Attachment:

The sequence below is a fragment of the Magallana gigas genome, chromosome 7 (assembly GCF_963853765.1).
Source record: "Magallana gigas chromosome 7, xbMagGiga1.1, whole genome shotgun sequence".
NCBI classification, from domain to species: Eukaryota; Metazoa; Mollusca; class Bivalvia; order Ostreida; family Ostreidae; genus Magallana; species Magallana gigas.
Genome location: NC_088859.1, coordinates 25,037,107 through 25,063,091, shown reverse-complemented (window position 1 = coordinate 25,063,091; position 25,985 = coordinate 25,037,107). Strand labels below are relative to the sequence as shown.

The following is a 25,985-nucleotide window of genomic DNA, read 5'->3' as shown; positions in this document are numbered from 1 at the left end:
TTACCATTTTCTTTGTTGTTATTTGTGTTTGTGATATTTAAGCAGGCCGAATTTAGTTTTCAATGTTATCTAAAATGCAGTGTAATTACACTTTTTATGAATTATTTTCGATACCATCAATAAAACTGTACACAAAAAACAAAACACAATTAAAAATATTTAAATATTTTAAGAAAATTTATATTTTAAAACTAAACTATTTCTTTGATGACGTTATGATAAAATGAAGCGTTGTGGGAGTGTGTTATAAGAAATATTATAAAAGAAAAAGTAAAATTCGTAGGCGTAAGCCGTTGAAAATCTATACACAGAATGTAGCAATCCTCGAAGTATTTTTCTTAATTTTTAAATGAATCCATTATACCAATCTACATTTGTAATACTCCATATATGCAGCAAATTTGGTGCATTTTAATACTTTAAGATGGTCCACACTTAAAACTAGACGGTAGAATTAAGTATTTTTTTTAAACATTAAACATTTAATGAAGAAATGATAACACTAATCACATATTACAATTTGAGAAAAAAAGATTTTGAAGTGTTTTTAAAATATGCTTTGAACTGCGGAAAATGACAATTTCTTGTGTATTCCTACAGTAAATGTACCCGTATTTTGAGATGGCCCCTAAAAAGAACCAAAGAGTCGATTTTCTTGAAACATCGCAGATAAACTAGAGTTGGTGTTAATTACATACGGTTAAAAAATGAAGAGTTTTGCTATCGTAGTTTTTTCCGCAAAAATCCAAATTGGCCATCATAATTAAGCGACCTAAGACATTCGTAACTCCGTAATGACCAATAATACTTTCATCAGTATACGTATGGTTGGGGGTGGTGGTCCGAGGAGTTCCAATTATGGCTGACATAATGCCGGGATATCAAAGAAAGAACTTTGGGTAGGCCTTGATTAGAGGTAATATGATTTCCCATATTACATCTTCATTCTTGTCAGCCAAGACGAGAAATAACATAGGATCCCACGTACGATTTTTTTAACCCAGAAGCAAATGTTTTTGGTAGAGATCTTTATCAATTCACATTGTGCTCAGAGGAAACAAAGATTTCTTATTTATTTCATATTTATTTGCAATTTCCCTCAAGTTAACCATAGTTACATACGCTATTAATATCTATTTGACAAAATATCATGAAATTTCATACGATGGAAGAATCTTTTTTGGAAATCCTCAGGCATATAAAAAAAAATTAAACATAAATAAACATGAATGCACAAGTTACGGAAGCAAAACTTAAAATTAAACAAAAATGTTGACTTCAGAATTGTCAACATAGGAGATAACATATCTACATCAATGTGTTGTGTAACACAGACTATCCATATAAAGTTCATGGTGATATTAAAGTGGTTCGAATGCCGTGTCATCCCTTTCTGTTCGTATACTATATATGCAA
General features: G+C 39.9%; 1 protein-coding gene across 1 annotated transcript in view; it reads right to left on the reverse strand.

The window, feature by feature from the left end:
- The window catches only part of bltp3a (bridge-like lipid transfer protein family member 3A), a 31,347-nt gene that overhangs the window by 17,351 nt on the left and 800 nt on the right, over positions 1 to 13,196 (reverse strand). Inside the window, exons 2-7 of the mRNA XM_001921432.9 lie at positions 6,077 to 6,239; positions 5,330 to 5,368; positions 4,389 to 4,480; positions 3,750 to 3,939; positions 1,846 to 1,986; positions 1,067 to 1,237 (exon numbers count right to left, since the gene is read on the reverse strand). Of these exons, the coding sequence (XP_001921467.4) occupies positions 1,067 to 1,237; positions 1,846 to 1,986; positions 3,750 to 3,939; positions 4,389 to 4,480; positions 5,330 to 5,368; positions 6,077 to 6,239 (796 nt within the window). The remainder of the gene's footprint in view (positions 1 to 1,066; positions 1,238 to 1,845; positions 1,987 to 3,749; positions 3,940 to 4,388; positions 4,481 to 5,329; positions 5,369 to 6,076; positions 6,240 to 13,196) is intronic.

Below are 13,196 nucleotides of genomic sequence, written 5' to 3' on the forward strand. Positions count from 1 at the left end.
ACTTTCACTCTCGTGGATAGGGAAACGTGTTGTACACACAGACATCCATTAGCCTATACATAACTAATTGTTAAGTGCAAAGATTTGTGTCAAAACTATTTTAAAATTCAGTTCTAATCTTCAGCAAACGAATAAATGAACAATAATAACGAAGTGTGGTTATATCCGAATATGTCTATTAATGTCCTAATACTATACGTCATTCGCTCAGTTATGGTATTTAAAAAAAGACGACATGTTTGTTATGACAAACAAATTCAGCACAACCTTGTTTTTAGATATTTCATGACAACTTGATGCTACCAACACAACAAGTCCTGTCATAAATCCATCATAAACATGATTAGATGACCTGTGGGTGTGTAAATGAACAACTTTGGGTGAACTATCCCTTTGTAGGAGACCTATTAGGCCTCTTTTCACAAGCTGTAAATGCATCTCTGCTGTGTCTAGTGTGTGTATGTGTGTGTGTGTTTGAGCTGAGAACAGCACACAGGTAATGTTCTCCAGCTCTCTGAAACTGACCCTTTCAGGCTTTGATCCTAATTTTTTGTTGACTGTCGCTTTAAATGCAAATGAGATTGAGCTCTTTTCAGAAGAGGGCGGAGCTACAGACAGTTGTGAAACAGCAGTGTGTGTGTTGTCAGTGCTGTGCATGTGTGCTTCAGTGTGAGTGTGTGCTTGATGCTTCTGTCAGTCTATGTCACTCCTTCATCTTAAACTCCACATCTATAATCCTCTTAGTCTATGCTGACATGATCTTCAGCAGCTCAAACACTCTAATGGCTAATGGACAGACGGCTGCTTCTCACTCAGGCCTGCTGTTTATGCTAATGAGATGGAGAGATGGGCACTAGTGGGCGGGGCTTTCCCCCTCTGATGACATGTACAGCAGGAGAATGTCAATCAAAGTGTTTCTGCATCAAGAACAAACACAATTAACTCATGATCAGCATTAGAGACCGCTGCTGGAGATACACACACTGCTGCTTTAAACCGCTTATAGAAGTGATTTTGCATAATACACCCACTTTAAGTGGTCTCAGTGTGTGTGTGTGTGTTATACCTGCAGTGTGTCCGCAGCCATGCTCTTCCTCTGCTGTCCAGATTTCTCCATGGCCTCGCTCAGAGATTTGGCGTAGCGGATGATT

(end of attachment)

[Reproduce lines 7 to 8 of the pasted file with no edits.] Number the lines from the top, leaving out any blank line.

General features: G+C 39.9%; 1 protein-coding gene across 1 annotated transcript in view; it reads right to left on the reverse strand.

The window, feature by feature from the left end: